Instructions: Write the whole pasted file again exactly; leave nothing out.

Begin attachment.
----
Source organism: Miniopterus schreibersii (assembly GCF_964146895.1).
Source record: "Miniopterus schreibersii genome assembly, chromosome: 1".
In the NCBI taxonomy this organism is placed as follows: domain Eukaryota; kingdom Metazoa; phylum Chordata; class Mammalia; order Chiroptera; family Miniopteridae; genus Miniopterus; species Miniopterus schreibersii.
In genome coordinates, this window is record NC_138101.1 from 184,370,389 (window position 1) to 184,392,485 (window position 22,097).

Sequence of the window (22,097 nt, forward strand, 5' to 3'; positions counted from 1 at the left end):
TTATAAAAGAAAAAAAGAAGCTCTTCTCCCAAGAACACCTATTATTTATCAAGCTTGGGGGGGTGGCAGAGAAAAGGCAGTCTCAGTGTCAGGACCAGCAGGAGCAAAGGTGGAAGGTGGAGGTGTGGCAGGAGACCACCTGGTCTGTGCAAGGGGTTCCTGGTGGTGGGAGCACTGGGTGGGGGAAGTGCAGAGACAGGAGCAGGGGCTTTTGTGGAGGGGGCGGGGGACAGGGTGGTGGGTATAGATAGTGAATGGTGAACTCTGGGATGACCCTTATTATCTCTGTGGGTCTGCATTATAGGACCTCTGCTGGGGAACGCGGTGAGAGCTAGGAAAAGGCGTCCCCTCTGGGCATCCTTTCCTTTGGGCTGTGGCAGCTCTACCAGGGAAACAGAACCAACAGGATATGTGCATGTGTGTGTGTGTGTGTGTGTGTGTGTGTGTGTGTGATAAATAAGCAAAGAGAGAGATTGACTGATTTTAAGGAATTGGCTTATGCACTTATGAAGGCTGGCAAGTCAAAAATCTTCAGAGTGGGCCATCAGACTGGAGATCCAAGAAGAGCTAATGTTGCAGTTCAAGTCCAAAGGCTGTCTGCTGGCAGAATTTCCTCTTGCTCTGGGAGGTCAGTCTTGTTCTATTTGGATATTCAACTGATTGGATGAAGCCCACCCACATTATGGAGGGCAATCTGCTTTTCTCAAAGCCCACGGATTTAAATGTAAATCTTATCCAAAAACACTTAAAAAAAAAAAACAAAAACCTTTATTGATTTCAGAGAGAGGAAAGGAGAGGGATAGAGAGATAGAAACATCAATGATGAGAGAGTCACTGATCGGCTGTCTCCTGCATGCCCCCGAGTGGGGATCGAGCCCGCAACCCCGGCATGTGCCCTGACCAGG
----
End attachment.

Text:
Source organism: Miniopterus schreibersii (assembly GCF_964146895.1).
Source record: "Miniopterus schreibersii genome assembly, chromosome: 1".
In the NCBI taxonomy this organism is placed as follows: domain Eukaryota; kingdom Metazoa; phylum Chordata; class Mammalia; order Chiroptera; family Miniopteridae; genus Miniopterus; species Miniopterus schreibersii.
In genome coordinates, this window is record NC_138101.1 from 184,370,389 (window position 1) to 184,392,485 (window position 22,097).

Sequence of the window (22,097 nt, forward strand, 5' to 3'; positions counted from 1 at the left end):
TTATAAAAGAAAAAAAGAAGCTCTTCTCCCAAGAACACCTATTATTTATCAAGCTTGGGGGGGTGGCAGAGAAAAGGCAGTCTCAGTGTCAGGACCAGCAGGAGCAAAGGTGGAAGGTGGAGGTGTGGCAGGAGACCACCTGGTCTGTGCAAGGGGTTCCTGGTGGTGGGAGCACTGGGTGGGGGAAGTGCAGAGACAGGAGCAGGGGCTTTTGTGGAGGGGGCGGGGGACAGGGTGGTGGGTATAGATAGTGAATGGTGAACTCTGGGATGACCCTTATTATCTCTGTGGGTCTGCATTATAGGACCTCTGCTGGGGAACGCGGTGAGAGCTAGGAAAAGGCGTCCCCTCTGGGCATCCTTTCCTTTGGGCTGTGGCAGCTCTACCAGGGAAACAGAACCAACAGGATATGTGCATGTGTGTGTGTGTGTGTGTGTGTGTGTGTGTGTGTGATAAATAAGCAAAGAGAGAGATTGACTGATTTTAAGGAATTGGCTTATGCACTTATGAAGGCTGGCAAGTCAAAAATCTTCAGAGTGGGCCATCAGACTGGAGATCCAAGAAGAGCTAATGTTGCAGTTCAAGTCCAAAGGCTGTCTGCTGGCAGAATTTCCTCTTGCTCTGGGAGGTCAGTCTTGTTCTATTTGGATATTCAACTGATTGGATGAAGCCCACCCACATTATGGAGGGCAATCTGCTTTTCTCAAAGCCCACGGATTTAAATGTAAATCTTATCCAAAAACACTTAAAAAAAAAAAACAAAAACCTTTATTGATTTCAGAGAGAGGAAAGGAGAGGGATAGAGAGATAGAAACATCAATGATGAGAGAGTCACTGATCGGCTGTCTCCTGCATGCCCCCGAGTGGGGATCGAGCCCGCAACCCCGGCATGTGCCCTGACCAGG